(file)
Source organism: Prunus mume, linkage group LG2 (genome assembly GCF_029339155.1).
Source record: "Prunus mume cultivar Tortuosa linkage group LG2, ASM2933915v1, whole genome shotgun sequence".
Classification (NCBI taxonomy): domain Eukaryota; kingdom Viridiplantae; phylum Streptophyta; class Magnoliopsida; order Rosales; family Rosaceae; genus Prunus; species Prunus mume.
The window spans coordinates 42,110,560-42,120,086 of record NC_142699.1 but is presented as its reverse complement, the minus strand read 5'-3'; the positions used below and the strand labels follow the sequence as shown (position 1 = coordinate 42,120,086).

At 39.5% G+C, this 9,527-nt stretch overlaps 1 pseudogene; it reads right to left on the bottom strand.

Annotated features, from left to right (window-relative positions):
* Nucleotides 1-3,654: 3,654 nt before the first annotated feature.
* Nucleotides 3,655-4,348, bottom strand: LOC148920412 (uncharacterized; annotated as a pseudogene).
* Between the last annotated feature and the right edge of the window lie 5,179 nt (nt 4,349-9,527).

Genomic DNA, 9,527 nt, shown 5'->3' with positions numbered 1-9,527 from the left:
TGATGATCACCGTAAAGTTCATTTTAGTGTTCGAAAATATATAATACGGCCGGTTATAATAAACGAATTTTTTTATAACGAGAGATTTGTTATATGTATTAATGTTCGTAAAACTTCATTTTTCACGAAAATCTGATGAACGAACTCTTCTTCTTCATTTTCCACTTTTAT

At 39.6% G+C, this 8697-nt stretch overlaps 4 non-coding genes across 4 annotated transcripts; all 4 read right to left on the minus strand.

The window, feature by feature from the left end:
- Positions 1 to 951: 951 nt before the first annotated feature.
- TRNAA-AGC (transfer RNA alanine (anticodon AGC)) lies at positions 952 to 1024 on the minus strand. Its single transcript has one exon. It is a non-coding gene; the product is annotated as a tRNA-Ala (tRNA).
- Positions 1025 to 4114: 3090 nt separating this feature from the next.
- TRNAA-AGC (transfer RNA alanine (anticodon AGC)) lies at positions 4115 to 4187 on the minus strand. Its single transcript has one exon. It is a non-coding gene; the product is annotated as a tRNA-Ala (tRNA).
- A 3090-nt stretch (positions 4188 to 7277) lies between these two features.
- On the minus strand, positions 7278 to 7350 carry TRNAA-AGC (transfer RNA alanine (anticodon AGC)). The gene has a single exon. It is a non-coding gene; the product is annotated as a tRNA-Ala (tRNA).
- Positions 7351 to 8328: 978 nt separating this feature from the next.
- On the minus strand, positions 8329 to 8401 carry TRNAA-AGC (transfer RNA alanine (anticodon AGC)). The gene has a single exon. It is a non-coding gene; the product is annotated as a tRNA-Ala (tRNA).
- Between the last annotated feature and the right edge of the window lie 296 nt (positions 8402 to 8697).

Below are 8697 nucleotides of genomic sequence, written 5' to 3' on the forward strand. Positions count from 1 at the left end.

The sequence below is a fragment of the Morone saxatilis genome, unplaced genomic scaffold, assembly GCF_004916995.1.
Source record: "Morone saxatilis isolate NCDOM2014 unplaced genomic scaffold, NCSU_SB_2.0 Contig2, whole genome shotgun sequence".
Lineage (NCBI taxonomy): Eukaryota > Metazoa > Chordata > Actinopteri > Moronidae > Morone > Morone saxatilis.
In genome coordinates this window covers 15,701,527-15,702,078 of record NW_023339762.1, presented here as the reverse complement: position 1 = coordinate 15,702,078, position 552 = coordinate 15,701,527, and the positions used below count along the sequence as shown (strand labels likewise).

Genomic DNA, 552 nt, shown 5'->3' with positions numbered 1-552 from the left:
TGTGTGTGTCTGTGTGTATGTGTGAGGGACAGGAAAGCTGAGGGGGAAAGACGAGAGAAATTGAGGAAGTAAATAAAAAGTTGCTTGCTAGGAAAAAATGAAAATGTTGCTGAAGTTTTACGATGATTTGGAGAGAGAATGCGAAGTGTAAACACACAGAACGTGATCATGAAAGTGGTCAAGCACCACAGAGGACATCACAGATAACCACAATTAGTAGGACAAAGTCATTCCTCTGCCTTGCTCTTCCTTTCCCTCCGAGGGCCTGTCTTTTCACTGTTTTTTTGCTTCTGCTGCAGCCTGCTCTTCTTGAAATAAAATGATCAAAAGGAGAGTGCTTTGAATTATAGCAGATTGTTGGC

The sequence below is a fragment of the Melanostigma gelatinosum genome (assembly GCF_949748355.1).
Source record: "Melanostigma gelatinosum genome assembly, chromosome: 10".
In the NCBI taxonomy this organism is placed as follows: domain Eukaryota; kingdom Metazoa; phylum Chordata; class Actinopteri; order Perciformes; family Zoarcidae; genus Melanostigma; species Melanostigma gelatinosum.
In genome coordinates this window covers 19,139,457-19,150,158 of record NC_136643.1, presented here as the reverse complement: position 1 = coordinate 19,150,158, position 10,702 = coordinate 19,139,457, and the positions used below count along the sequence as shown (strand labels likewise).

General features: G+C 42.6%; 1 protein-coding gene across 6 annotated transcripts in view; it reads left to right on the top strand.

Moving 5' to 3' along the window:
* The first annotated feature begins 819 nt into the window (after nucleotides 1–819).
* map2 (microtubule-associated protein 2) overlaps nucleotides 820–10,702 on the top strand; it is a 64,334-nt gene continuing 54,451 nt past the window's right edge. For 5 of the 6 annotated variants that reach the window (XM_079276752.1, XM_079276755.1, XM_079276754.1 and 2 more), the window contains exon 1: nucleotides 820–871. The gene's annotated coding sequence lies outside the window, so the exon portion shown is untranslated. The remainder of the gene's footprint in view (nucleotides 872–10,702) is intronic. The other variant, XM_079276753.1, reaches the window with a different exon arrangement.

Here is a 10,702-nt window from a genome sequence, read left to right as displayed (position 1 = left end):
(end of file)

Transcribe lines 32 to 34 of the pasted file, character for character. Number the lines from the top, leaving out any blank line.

In the NCBI taxonomy this organism is placed as follows: domain Eukaryota; kingdom Metazoa; phylum Chordata; class Actinopteri; order Perciformes; family Zoarcidae; genus Melanostigma; species Melanostigma gelatinosum.
In genome coordinates this window covers 19,139,457-19,150,158 of record NC_136643.1, presented here as the reverse complement: position 1 = coordinate 19,150,158, position 10,702 = coordinate 19,139,457, and the positions used below count along the sequence as shown (strand labels likewise).

General features: G+C 42.6%; 1 protein-coding gene across 6 annotated transcripts in view; it reads left to right on the top strand.